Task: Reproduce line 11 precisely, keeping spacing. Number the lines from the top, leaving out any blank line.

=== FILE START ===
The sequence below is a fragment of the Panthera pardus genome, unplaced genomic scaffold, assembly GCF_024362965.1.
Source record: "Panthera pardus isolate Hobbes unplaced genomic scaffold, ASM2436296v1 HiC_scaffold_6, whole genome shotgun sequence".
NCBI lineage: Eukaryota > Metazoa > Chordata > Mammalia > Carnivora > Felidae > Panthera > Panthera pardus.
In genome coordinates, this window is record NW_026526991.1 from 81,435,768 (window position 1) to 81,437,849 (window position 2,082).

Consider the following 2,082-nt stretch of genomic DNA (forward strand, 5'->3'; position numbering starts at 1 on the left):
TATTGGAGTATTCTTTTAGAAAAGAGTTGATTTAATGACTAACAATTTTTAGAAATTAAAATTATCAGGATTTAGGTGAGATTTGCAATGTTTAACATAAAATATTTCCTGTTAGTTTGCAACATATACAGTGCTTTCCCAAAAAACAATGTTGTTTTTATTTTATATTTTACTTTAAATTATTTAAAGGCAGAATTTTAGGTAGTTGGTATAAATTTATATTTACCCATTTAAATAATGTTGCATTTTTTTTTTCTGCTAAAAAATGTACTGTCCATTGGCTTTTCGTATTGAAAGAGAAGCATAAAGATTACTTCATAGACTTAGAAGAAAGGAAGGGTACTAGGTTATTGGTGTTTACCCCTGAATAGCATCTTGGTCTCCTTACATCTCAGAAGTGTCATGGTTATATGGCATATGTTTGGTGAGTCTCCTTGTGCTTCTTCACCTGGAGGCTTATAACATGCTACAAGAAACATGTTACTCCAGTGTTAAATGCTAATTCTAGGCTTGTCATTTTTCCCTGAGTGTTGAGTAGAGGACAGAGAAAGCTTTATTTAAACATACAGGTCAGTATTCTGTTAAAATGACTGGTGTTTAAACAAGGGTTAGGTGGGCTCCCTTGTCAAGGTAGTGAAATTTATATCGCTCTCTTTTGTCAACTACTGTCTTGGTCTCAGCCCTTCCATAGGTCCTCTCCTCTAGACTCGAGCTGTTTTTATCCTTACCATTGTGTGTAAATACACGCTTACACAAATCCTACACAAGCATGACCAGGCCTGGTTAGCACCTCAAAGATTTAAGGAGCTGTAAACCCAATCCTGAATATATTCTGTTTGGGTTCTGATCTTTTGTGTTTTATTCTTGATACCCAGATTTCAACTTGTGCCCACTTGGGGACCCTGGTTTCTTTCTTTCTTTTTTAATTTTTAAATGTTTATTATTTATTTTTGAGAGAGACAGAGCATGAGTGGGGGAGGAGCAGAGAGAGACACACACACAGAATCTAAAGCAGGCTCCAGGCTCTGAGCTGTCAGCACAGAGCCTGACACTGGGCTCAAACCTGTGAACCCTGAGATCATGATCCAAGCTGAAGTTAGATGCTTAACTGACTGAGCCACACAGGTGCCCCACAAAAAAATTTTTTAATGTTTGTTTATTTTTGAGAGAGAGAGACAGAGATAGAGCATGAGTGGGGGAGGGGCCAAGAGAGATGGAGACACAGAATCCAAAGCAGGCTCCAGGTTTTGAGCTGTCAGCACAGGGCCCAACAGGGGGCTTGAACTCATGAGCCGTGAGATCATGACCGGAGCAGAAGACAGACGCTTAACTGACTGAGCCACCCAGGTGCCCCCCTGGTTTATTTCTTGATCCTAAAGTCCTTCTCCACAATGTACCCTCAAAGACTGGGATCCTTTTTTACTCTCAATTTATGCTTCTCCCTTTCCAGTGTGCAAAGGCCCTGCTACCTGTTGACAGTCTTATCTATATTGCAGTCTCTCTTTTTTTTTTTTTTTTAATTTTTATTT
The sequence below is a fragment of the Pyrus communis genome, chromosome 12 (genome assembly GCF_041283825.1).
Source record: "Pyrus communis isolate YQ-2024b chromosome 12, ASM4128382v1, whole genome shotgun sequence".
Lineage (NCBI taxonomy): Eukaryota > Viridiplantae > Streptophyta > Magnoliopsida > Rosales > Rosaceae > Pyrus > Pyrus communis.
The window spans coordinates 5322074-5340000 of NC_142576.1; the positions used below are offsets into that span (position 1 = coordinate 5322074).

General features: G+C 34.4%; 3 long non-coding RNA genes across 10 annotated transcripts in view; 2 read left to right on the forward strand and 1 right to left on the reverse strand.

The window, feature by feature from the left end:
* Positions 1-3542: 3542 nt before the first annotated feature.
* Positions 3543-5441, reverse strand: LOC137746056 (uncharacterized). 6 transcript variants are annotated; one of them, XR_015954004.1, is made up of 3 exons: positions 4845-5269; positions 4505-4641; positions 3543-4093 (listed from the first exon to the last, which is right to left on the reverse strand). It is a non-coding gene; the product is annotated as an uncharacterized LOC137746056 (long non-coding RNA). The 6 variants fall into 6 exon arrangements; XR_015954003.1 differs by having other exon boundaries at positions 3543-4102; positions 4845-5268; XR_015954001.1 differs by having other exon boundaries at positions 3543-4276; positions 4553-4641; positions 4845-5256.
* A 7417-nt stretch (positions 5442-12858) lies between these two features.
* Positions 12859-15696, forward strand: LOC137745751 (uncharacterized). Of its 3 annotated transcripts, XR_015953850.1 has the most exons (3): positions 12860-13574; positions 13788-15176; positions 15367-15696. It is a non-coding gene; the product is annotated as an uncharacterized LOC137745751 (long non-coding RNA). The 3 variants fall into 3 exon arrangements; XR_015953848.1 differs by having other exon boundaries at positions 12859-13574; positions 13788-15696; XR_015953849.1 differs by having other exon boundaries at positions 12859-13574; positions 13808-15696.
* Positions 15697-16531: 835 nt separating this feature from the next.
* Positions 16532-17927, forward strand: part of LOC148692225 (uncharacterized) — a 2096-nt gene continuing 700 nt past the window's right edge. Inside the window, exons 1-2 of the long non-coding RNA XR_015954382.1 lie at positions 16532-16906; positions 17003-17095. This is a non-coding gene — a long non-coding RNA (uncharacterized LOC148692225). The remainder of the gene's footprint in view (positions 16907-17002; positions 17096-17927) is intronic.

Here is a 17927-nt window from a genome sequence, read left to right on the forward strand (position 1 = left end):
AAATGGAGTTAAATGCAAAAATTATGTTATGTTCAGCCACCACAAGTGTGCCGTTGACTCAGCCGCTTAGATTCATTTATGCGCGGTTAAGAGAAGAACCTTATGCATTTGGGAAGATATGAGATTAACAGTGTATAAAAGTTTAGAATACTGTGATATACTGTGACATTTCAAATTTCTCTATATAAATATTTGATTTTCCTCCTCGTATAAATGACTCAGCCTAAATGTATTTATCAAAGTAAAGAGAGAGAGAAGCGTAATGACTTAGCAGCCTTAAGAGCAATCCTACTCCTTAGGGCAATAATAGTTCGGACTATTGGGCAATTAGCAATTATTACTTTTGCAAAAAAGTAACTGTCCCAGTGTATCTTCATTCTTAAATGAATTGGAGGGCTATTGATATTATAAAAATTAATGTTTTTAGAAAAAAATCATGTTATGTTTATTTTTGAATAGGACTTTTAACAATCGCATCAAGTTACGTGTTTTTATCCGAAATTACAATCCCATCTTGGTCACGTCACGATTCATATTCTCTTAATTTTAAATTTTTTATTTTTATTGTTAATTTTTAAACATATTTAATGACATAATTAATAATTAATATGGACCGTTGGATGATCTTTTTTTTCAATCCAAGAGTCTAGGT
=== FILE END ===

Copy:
General features: G+C 34.4%; 3 long non-coding RNA genes across 10 annotated transcripts in view; 2 read left to right on the forward strand and 1 right to left on the reverse strand.